Goddard brushed it off as completely unworkable. Goddard had decided he wanted five times revenue for his business. Even for a growing software company, five times revenue was a stretch, but Goddard stuck to his guns. That’s what it was worth to him to sell.

A year after they first approached Goddard, Accruent came back with an offer of two times revenue and, again, Goddard demurred.

Mainspring had developed a new application that was quickly gaining traction and he knew how hard it was to sell to the hospitals he already counted as customers.

He told Accruent his number was five times revenue in cash.

Eventually Goddard got his number.

Being clear on what your number is before going into a negotiation to sell your business can be helpful when emotions start to take over. Rather than rely on industry benchmarks, the best way to ensure you’re not disappointed with the sale of your business is to decide up front what it’s worth to you.

If your goal is to grow your business fast, you need a positive cash flow cycle or the ability to raise money at a feverish pace. Anything less and you will quickly grow yourself out of business.

A positive cash flow cycle simply means you get paid before you have to pay others. A negative cash flow cycle is the direct opposite: you have pay out before your money comes in.

A lifestyle business with good margins can often get away with a negative cash flow cycle, but a growth-oriented business can’t, and it will quickly grow itself bankrupt.

Growing Yourself Bankrupt

To illustrate, take a look at the fatal decision made by Shelley Rogers, who decided to scale a business with a negative cash flow cycle. Rogers started Admincomm Warehousing to help companies recycle their old technology. Rogers purchased old phone systems and computer monitors for pennies on the dollar and sold them to recyclers who dismantled the technology down to its raw materials and sold off the base metals.

In the beginning, Rogers had a positive cash flow cycle. Admincomm would secure the rights to a lot of old gear and invite a group of Chinese recyclers to fly to Calgary to bid on the equipment. If they liked what they saw, the recyclers would be asked to pay in full before they flew home. Then Rogers would organize a shipping container to send the materials to China and pay her suppliers 30 to 60 days later.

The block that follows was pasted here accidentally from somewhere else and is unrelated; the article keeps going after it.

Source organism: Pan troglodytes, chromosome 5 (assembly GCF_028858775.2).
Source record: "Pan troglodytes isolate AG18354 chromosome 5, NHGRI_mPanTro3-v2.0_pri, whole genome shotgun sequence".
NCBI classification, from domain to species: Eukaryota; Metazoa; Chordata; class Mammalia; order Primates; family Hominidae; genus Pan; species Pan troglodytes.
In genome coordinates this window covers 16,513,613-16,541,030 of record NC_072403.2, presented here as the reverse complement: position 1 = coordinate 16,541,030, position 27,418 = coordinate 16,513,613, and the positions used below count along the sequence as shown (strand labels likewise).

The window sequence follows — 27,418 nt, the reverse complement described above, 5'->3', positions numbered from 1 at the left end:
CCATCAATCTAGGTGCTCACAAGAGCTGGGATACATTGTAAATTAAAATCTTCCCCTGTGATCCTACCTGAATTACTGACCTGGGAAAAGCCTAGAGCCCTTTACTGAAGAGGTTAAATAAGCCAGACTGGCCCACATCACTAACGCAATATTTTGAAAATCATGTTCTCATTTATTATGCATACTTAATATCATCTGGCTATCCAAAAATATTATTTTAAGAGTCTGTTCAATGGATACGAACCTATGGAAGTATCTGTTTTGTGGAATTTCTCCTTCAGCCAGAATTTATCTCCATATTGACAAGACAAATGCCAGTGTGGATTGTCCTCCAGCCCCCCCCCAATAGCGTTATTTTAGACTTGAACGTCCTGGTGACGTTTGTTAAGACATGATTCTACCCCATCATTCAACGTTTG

In a world hungry for resources, the business model worked and Rogers built a nice lifestyle company with fat margins. That’s when she became aware of the environmental impact of the companies she was selling to as they poisoned the air in the developing world burning the plastic covers off computer gear to get at the base metals it contained. Rogers decided to scale up her operation and start recycling the equipment in her home country of Canada, where she could take advantage of a government program that would send her a check if she could prove she had recycled the equipment domestically.

Her new model required an investment in an expensive recycling machine and the adoption of a new cash model. She now had to buy the gear, recycle the materials and then wait to get her money from the government.

The faster she grew, the less cash she had. Eventually, the business failed.

Rogers Rises From The Ashes With A Positive Cash Flow Model

Rogers learned from the experience and built a new company in the same industry called TopFlight Assets Services. Instead of acquiring old technology, she sold much of it on consignment, allowing her to save cash. Rogers grew TopFlight into a successful enterprise, which she sold in 2013 for six times Earnings Before Interest Taxes Depreciation and Amortization (EBITDA) to CSI Leasing, one of the largest equipment leasing companies in the world.

Rogers got a great multiple for her business in part because of her focus on cash flow. Many owner think cash flow means their profits on a Profit & Loss Statement. While profit is important, acquirers also care deeply about cash flow—the money your business makes (or needs) to run.

The reason is simple: when an acquirer buys your business, they will likely need to finance it. If your business needs constant infusions of cash, an acquirer will have to commit more money to your business. Since investors are all about getting a return on their money, the more they have to invest in your business, the higher the return they expect, forcing them to reduce the original price they pay you.

So, whether your goal is to scale or sell for a premium (or both), having a positive cash flow cycle is a prerequisite.